by Jonathan Watson On January 27, 2024, I had the pleasure of attending the…
“Workplace Bullying and Hostile Work Environments” by Jonathan Watson
With the new year looming, did you know that January 2022 will be Mental Wellness Month? Furthermore, did you know that our parent organization Solano County Library has Mental Health Initiative Kits that you can check out? It is hoped that, in the new year, Solano County Law Library’s blog postings might address various aspects of mental health and wellness from a legal viewpoint.
To kick off the effort, this posting will focus on workplace bullying and hostile work environments. As stated by Ma (2018), workplace bullying may be defined as:
“…‘situations where an employee repeatedly and over a prolonged time period is exposed to harassing behavior from one or more colleagues (including subordinates and leaders) and where the targeted person is unable to defend him-/herself against this systematic mistreatment.’ It is a ‘form of persistent abuse where the exposed employee is submissive to the perpetrator.’”
According to Redman, a bullied employee can experience depression, PTSD, and panic attacks, as well as physical effects such as chronic fatigue syndrome, high blood pressure, and irritable bowel syndrome. How is a hostile work environment defined? To paraphrase sections from California Civil Practice: Employment Litigation (West), there are elements needed to “establish a prima facie case” for a hostile work environment such as the plaintiff being a part of a protected group (e.g., sexual orientation, race, and disability) and the harassment was “sufficiently severe or pervasive to alter the conditions of the plaintiff’s employment…”
The same source describes a scenario in which an employee can create a hostile work environment by engaging in severe or pervasive harassment. Accordingly, if the employer does not want to be held liable under Title VII [42 USC §2000e-2(a)(1)], it would be prudent for them to remove the employee causing the hostile work environment from the workplace. If the employer fails to do so, they have not remedied the harassment. As quoted in the source, according to Cal. Code of Regulation §§7286.6(b) [renumbered as 2 CCR § 11009], “an employer is liable for hostile environment harassment not only by it directly but by supervisors, managers, or agents where committed within the scope of employment or the employment relationship”.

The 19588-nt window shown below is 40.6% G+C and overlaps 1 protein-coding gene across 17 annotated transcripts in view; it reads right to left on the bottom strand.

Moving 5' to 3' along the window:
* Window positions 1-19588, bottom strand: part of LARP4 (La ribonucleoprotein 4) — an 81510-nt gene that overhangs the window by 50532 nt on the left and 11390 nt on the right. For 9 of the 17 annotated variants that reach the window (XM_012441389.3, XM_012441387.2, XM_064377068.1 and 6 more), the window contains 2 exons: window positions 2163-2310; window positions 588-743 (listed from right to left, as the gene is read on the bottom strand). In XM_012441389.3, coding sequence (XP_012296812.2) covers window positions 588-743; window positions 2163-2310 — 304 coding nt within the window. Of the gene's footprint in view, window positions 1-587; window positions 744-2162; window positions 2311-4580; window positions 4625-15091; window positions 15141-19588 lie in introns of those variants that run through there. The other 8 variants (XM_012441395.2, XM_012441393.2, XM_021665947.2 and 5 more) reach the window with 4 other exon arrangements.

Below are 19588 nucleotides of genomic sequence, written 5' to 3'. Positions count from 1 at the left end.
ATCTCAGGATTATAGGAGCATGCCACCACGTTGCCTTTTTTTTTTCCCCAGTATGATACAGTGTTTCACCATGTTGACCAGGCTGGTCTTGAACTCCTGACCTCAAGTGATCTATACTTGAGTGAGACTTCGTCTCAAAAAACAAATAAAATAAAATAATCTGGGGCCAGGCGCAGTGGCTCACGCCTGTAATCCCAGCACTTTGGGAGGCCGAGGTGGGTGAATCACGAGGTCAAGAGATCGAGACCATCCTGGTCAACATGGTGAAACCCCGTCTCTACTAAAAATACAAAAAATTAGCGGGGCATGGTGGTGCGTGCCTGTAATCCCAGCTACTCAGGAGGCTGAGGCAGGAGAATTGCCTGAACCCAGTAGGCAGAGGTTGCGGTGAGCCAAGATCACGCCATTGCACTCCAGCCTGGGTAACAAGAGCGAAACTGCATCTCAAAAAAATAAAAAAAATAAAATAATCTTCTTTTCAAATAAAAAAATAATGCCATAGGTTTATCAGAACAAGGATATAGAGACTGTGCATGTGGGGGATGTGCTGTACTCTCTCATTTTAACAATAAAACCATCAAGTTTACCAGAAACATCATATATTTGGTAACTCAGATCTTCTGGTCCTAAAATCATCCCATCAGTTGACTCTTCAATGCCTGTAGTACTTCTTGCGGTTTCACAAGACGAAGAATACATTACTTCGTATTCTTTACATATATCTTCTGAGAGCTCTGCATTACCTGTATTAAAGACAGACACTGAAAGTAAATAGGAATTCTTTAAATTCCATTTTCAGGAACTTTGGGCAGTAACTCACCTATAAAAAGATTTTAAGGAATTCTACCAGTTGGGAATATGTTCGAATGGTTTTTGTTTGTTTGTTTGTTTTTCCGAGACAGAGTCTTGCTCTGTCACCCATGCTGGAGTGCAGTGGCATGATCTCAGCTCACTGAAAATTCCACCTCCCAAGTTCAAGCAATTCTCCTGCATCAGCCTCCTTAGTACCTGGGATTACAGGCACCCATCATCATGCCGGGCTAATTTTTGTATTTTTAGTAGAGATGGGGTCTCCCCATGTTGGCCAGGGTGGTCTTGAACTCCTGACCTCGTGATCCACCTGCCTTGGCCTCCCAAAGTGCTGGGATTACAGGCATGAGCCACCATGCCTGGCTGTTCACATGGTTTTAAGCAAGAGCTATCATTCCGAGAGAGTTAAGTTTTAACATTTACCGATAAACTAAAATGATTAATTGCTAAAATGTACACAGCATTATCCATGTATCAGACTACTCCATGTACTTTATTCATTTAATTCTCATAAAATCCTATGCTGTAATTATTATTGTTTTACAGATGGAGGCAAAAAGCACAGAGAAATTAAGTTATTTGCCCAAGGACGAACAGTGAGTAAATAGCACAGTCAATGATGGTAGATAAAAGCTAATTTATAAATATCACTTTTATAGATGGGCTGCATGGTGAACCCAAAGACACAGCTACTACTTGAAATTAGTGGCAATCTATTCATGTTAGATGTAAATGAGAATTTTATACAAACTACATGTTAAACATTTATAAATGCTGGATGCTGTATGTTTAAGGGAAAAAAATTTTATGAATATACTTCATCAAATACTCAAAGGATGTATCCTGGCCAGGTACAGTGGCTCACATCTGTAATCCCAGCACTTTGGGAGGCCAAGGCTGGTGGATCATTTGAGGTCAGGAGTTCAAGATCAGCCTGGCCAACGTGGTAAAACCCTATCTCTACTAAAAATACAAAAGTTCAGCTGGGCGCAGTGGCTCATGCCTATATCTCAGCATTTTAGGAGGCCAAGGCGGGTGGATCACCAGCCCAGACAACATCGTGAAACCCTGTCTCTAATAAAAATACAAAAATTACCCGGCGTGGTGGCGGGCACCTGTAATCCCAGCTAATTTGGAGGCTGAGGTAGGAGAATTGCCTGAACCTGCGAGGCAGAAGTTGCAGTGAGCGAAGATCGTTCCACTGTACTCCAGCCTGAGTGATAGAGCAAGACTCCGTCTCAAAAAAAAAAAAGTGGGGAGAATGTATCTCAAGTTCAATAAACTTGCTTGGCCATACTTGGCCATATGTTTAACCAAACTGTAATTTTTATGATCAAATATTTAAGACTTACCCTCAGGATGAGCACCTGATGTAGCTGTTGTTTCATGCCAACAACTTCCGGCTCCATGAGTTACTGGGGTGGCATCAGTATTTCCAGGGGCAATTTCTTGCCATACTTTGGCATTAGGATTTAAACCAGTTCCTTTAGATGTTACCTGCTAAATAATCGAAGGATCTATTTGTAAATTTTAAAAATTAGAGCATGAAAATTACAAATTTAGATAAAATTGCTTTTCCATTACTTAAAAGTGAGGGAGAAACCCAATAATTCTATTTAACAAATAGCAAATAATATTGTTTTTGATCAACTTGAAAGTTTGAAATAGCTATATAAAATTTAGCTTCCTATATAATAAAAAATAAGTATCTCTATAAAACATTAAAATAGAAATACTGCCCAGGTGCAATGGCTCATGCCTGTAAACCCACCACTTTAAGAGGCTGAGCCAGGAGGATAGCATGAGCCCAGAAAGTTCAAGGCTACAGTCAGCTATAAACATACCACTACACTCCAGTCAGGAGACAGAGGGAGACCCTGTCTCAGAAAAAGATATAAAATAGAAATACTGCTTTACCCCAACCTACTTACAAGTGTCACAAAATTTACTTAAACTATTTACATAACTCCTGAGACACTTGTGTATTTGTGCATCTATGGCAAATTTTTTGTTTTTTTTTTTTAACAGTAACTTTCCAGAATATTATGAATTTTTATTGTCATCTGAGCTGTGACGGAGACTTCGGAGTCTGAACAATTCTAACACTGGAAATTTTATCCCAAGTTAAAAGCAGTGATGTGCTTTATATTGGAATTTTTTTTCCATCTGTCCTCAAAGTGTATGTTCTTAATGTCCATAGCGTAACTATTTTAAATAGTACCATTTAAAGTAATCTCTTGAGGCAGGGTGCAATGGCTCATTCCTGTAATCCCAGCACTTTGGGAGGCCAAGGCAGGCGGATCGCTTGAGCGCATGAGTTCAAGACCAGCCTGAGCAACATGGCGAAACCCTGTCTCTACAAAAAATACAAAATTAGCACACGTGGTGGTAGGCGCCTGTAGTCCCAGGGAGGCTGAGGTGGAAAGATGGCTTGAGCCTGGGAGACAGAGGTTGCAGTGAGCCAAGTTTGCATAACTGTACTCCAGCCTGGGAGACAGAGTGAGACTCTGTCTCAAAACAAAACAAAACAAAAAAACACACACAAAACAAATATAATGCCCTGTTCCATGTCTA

The piece “The differences between workplace bullying and a “hostile work environment” (The National Law Review, 2020) elaborates on how the legal topics diverge. There are even references to cases such as Turley v. ISG Lackawanna Inc. et al. in which the plaintiff was awarded $25 million due to the racist treatment that he experienced that was not stopped by his employer.
To research more on these legal concepts, be sure to visit Solano County Law Library and explore our print and electronic resources. You can also view self-help resources such as Your Rights in the Workplace via Legal Information Reference Center at either Solano County Law Library (in-person) or Solano County Library (online access available with a Solano County Library card). The information provided in this posting is for informational purposes only and is not a substitute for legal advice. Please consult with a legal expert for the best guidance.